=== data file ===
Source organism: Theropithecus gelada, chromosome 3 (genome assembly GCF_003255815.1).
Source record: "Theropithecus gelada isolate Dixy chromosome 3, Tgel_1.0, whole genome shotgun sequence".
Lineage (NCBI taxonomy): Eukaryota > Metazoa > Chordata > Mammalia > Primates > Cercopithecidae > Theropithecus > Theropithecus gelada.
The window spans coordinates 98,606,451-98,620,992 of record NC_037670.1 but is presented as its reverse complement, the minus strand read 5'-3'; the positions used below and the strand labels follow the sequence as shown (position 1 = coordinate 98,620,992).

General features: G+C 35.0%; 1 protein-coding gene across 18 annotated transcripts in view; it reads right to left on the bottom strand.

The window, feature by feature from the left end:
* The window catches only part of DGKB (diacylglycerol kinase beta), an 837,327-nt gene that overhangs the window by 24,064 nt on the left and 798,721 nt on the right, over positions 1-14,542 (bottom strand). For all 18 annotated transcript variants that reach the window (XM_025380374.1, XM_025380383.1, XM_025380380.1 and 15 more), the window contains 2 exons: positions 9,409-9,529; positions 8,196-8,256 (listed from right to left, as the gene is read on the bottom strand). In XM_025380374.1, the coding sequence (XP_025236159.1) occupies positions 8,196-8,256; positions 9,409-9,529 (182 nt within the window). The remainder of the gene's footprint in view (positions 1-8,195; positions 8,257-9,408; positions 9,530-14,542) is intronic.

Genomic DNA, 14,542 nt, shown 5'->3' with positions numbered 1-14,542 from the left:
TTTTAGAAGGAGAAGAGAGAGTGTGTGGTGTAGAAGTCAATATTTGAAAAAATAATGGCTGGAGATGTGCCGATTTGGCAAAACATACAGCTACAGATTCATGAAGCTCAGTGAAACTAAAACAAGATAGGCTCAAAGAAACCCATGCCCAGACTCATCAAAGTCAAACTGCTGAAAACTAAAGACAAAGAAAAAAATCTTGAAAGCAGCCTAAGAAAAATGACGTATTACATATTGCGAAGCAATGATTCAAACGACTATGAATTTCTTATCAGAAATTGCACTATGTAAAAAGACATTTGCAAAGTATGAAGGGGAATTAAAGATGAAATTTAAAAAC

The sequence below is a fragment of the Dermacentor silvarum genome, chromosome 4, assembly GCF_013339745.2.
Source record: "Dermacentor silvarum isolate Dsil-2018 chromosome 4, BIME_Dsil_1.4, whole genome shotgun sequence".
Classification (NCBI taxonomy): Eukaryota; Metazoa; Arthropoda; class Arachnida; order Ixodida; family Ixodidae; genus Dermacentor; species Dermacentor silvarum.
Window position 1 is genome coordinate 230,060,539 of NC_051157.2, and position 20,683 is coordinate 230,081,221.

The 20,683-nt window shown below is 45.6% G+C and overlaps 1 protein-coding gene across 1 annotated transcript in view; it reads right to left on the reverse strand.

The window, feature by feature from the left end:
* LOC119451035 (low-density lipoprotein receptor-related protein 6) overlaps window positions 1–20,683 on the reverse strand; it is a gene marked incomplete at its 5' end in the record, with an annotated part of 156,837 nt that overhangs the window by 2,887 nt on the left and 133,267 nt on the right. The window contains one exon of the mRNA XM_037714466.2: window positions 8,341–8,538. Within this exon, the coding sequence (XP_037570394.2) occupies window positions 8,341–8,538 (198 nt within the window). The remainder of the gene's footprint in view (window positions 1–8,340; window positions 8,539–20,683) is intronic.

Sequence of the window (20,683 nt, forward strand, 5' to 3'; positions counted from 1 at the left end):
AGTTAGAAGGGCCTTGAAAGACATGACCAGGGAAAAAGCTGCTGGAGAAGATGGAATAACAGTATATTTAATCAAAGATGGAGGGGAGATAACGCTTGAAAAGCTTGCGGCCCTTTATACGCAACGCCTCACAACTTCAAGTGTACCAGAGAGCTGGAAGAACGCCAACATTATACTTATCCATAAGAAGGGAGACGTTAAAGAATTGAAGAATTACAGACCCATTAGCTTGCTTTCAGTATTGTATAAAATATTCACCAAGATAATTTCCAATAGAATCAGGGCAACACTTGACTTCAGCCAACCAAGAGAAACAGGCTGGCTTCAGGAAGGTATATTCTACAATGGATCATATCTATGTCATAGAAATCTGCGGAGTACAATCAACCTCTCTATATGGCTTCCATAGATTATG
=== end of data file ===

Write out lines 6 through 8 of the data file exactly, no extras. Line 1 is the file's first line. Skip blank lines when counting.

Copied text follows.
The window, feature by feature from the left end:
* The window catches only part of DGKB (diacylglycerol kinase beta), an 837,327-nt gene that overhangs the window by 24,064 nt on the left and 798,721 nt on the right, over positions 1-14,542 (bottom strand). For all 18 annotated transcript variants that reach the window (XM_025380374.1, XM_025380383.1, XM_025380380.1 and 15 more), the window contains 2 exons: positions 9,409-9,529; positions 8,196-8,256 (listed from right to left, as the gene is read on the bottom strand). In XM_025380374.1, the coding sequence (XP_025236159.1) occupies positions 8,196-8,256; positions 9,409-9,529 (182 nt within the window). The remainder of the gene's footprint in view (positions 1-8,195; positions 8,257-9,408; positions 9,530-14,542) is intronic.

Genomic DNA, 14,542 nt, shown 5'->3' with positions numbered 1-14,542 from the left: